Dean Ronnie of Cool You UK advises on achieving cool and clean air quality in conservation and new build properties under stringent regulations
Installing conventional integrated air conditioning into a building bound by restrictions can be an unachievable objective. Whether you wish to air condition a listed building, a property in a London conservation area or an apartment in a newly built development, you will find yourself coming up against the dilemma of installing conventional integrated systems.
The restriction often faced
Often the biggest issue in installing conventional integrated air conditioning into conservation properties comes down to planning permission. To install a conventional integrated air conditioning system, which always requires an outside condenser, you will need to endure the lengthy process and cost of applying for planning permission. And with planning permission, there is never any guarantee that it will be accepted. Unfortunately, when it comes to fitting air conditioning to a listed building, more often than not, this is rejected.
In some cases, such as those concerning apartments in newer developments, planning permission isn’t the issue. The issue instead lies with the regulations imposed on the exterior walls of the building.
Ultimately though, the common factor in all cases where conventional integrated air conditioning cannot be installed is the fact that an outside condenser unit cannot be attached to the property. This is the source of the headache for many, as without an outside condenser unit this type of air conditioning cannot be installed. Whether you cannot drill holes into the exterior walls of your property, there is insufficient space, or you are not permitted to tamper with the exterior walls, you will find that air conditioning your property will present a problem.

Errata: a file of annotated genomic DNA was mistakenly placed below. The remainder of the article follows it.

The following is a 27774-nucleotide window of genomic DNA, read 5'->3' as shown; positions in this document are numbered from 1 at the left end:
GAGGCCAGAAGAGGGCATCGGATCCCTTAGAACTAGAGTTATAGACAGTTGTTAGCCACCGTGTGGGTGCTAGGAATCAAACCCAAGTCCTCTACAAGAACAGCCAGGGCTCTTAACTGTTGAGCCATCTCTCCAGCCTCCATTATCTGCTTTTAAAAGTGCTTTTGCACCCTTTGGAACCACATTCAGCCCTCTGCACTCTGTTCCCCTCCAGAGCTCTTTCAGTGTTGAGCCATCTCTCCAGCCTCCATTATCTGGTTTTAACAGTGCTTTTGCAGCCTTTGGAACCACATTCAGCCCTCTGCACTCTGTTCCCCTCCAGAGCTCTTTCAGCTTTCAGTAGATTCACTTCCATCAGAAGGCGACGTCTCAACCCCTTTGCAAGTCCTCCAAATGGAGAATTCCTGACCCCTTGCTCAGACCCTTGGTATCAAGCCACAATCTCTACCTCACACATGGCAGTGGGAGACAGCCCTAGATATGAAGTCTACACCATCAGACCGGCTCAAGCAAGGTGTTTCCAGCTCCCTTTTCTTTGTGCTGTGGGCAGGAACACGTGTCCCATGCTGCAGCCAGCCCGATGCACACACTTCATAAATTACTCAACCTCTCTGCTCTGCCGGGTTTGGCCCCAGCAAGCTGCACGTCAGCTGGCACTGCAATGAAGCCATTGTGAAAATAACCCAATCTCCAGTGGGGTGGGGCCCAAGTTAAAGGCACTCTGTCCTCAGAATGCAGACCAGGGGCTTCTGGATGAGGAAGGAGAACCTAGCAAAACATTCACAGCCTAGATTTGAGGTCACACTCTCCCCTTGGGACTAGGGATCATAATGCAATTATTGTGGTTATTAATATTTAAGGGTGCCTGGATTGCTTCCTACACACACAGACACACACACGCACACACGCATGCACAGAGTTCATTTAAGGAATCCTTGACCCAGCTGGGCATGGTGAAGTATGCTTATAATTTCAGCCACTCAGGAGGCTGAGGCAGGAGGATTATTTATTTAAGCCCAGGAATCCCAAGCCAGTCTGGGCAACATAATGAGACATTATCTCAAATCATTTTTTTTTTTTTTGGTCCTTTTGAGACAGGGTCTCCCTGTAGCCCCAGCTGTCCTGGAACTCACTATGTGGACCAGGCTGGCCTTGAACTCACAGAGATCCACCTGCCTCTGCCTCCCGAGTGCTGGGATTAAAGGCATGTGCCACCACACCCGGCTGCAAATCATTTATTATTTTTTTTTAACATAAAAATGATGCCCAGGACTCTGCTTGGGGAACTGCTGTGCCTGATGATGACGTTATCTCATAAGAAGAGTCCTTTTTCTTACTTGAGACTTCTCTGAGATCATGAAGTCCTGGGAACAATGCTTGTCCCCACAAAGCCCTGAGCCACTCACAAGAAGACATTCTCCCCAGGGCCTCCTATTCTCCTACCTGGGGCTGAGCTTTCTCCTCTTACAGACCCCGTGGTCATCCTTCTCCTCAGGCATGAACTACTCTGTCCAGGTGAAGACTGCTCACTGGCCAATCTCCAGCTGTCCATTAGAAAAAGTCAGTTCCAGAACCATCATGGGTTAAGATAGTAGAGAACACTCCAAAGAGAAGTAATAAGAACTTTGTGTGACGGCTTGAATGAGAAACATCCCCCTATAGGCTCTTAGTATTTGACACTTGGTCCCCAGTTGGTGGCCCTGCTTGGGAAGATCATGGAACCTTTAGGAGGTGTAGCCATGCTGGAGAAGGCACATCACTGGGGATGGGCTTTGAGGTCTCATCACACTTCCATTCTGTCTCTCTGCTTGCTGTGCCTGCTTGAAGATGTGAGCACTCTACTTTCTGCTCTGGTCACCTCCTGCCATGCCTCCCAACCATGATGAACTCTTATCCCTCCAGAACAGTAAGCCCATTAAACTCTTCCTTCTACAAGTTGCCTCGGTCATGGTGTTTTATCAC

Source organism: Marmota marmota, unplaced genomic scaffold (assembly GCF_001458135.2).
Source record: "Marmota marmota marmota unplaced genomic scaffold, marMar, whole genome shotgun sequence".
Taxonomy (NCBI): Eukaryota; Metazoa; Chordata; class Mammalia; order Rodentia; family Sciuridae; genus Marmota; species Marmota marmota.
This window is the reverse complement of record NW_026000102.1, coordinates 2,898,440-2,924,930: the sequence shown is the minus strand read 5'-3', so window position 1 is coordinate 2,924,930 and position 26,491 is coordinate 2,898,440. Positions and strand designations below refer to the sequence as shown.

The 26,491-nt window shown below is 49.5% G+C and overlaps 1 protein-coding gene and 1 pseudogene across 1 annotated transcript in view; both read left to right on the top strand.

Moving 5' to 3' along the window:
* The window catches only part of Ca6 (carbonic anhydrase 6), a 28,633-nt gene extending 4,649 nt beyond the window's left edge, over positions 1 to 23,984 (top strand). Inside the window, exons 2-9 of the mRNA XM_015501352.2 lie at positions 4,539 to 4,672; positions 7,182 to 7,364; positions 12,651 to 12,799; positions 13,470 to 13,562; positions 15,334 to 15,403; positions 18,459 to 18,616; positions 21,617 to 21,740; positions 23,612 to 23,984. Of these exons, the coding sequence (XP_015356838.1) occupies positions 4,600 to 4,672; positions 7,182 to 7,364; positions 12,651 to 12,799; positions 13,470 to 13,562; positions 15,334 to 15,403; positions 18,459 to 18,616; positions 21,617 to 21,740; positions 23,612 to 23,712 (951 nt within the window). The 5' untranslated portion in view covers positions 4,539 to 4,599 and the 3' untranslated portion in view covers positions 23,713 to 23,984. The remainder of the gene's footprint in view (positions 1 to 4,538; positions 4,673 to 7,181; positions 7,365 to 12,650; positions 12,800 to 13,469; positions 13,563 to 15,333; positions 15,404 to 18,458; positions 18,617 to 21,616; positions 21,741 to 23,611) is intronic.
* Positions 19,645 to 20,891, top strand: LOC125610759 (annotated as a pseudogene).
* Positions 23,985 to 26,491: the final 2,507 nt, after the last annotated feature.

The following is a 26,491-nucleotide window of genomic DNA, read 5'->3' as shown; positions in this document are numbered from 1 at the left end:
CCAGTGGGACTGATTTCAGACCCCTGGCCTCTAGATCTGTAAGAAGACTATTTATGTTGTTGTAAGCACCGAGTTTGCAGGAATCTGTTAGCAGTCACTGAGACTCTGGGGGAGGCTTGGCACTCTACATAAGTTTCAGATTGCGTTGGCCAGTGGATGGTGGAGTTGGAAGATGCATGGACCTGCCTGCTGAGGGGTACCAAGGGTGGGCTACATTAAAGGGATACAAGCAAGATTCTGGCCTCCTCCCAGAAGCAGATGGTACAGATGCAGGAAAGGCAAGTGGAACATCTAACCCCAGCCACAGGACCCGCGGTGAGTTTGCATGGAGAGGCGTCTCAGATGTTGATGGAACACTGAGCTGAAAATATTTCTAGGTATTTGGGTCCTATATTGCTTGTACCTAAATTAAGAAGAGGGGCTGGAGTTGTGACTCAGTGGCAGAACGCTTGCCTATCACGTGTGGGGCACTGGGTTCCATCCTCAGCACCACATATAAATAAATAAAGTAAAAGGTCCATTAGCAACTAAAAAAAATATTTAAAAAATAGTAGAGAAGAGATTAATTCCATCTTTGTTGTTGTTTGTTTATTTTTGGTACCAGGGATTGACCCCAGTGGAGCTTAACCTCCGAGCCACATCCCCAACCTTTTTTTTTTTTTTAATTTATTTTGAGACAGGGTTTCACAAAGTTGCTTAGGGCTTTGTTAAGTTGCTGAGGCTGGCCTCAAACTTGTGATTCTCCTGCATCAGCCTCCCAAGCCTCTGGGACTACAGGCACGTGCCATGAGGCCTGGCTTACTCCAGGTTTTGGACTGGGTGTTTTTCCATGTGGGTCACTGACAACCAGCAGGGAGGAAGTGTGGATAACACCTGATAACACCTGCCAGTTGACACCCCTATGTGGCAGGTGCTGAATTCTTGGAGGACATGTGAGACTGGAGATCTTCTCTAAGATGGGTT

Looking at the options available
Perhaps the most obvious solution to the air conditioning quandary for such buildings is simply opening the window? This may be a solution for some, but if you live in a built-up area this is will be a no go. Firstly because of the noise from the streets outside, and secondly for the pollution you will be letting into your home from the outside air. A recent report produced for the Department of Environment, Food, and Rural affairs found, alarmingly, that 7.9 million Londoners live in areas exceeding World Health Organisation limits for a damaging type of air particle known as PM2.5, capable of causing a host of health issues. This is not something you want freely circulating around your home.
The other option is a portable air conditioning system. While portable air conditioning units are becoming more sophisticated and can be moved from room to room, they are not a practical air conditioning solution for large rented and social housing stock. An integrated system provides more effective cooling and air quality control.
Often the biggest issue in installing conventional integrated air conditioning into conservation properties comes down to planning permission.
The remedy for the headache
Whether you are looking to air condition an apartment in a modern development like the Strata SE1 building or an apartment in a Grade II listed building such as Cumberland Terrace (both of which have previously faced this air conditioning headache), the remedy for your integrated air conditioning headache comes in the form of internal water cooled condenser air conditioning.
Ensuring you do not have to install a condenser to the exterior of your property, internal water cooled condenser air conditioning provides the same quality of air conditioning without needing an outside condenser unit. This means there is no need for anything to be installed to the exterior walls of your property, no need for holes to be made in the walls of your property and no need for planning permission to be sought.
Internal water cooled condenser air conditioning is the ideal solution for apartments, listed buildings and properties located within conservation areas. As everything is contained internally within the property, this type of air conditioning is also ideal for properties lacking in external space.
How internal water cooled condenser air conditioning works
Using A** rated energy efficient DC inverter water cooled internal condenser units, internal water cooled condenser air conditioning works by being plumbed into the property’s mains water supply, much the same as a washing machine or a dishwasher.
Using the property’s mains water in a controlled manner, refrigerant pipework is used between the internal condenser unit and the units in the rooms to be air conditioned. The exiting water from the system can then be treated and used in a number of ways.
The internal condenser unit utilised is easily concealed by being able to be located in a number of different locations around the home, including airing cupboards, utility rooms or fitted within a bespoke room unit.
Dean Ronnie is the content marketing manager at Cool You UK